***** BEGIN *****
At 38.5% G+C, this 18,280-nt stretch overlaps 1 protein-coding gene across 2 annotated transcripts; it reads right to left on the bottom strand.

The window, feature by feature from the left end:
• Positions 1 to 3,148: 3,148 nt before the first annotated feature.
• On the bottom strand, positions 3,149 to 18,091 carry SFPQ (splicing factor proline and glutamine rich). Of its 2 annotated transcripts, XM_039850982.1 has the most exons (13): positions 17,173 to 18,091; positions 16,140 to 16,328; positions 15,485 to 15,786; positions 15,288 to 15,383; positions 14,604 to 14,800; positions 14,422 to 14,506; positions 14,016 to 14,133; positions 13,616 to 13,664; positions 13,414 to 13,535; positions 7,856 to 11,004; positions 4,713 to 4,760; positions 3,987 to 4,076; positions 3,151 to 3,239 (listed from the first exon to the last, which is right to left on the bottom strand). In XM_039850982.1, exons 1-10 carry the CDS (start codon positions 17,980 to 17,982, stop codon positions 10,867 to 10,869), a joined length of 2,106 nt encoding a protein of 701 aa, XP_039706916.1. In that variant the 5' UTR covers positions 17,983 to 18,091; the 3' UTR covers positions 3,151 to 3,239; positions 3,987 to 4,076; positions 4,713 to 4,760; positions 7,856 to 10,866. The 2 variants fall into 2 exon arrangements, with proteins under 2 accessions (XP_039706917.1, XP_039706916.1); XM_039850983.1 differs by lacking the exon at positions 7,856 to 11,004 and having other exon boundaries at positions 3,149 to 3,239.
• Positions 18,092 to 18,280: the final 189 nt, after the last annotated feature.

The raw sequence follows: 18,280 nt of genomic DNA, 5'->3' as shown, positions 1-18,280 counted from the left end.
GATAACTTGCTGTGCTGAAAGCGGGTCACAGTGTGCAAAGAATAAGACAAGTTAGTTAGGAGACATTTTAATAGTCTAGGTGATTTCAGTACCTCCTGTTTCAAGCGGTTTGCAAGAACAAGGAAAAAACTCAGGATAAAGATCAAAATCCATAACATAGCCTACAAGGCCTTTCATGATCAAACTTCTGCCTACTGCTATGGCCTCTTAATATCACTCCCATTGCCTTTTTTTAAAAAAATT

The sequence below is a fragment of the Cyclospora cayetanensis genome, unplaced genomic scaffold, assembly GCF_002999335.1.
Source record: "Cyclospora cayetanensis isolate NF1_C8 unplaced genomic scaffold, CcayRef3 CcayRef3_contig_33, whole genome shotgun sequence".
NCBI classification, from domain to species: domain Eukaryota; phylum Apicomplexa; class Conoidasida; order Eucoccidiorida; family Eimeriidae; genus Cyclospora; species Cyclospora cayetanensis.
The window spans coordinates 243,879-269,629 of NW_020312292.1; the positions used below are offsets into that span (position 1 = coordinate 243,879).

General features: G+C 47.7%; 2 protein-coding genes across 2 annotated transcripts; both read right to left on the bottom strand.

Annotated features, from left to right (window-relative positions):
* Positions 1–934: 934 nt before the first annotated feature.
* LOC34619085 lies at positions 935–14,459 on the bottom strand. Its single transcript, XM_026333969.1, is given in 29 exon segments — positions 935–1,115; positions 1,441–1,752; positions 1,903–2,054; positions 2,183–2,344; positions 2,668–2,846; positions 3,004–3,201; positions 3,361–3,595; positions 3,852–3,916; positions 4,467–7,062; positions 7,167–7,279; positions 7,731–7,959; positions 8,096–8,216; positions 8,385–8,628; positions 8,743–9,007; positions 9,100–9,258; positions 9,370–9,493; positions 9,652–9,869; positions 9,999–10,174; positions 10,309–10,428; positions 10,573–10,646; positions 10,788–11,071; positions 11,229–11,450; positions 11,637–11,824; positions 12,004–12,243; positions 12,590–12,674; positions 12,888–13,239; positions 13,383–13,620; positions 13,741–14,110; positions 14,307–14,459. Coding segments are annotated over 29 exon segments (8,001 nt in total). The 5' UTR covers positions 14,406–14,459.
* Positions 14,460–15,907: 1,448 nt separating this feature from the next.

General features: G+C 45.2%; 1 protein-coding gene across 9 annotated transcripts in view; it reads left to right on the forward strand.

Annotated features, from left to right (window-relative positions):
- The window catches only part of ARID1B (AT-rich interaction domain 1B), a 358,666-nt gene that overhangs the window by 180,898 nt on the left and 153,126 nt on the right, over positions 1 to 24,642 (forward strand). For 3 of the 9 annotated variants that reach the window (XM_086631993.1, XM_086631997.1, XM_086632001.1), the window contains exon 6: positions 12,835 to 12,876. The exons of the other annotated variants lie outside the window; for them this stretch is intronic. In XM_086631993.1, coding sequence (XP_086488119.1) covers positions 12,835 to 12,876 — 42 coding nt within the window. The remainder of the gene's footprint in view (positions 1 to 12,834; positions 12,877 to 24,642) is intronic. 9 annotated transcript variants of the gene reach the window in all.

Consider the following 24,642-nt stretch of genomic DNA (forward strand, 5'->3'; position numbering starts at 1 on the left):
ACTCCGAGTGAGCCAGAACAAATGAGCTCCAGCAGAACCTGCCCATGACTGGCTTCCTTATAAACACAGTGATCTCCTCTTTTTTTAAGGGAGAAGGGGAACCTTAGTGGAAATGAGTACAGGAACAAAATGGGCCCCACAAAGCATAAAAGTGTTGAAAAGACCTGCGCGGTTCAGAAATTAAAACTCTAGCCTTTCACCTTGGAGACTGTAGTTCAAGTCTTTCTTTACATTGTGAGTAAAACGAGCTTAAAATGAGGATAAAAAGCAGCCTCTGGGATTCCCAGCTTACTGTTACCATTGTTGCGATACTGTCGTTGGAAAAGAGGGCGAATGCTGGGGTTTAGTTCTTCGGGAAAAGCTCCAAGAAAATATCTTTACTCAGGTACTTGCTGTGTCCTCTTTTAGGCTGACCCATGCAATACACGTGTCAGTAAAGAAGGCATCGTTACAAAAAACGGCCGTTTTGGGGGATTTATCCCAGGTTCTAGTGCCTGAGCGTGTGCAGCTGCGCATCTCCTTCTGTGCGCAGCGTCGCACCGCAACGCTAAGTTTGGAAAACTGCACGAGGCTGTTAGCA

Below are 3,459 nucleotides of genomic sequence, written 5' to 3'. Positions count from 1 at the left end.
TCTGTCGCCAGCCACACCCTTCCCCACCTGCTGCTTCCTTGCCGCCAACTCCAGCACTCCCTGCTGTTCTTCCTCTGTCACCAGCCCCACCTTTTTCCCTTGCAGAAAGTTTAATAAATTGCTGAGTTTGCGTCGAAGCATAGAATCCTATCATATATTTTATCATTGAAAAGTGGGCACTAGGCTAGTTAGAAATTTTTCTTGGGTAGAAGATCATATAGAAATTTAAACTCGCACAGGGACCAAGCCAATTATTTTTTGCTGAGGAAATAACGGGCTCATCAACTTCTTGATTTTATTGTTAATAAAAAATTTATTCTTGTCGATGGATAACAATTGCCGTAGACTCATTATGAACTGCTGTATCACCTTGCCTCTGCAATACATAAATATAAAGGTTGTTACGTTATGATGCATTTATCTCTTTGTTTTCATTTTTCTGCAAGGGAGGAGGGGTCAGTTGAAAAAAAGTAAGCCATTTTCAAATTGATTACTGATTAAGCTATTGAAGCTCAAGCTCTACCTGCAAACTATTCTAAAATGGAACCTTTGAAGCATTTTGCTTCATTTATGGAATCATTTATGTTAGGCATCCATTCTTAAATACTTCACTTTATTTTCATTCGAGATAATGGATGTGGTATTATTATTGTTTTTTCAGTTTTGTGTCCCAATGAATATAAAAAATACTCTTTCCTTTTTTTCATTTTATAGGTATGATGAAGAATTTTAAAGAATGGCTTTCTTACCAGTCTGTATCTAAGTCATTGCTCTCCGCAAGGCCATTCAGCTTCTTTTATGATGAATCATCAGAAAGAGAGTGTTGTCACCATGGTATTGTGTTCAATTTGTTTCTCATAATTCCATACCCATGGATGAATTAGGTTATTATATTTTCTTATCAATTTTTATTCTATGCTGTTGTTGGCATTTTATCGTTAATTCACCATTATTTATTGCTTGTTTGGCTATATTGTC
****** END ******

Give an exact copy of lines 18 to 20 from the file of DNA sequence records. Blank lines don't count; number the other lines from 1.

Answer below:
Annotated features, from left to right (window-relative positions):
- The window catches only part of ARID1B (AT-rich interaction domain 1B), a 358,666-nt gene that overhangs the window by 180,898 nt on the left and 153,126 nt on the right, over positions 1 to 24,642 (forward strand). For 3 of the 9 annotated variants that reach the window (XM_086631993.1, XM_086631997.1, XM_086632001.1), the window contains exon 6: positions 12,835 to 12,876. The exons of the other annotated variants lie outside the window; for them this stretch is intronic. In XM_086631993.1, coding sequence (XP_086488119.1) covers positions 12,835 to 12,876 — 42 coding nt within the window. The remainder of the gene's footprint in view (positions 1 to 12,834; positions 12,877 to 24,642) is intronic. 9 annotated transcript variants of the gene reach the window in all.

Consider the following 24,642-nt stretch of genomic DNA (forward strand, 5'->3'; position numbering starts at 1 on the left):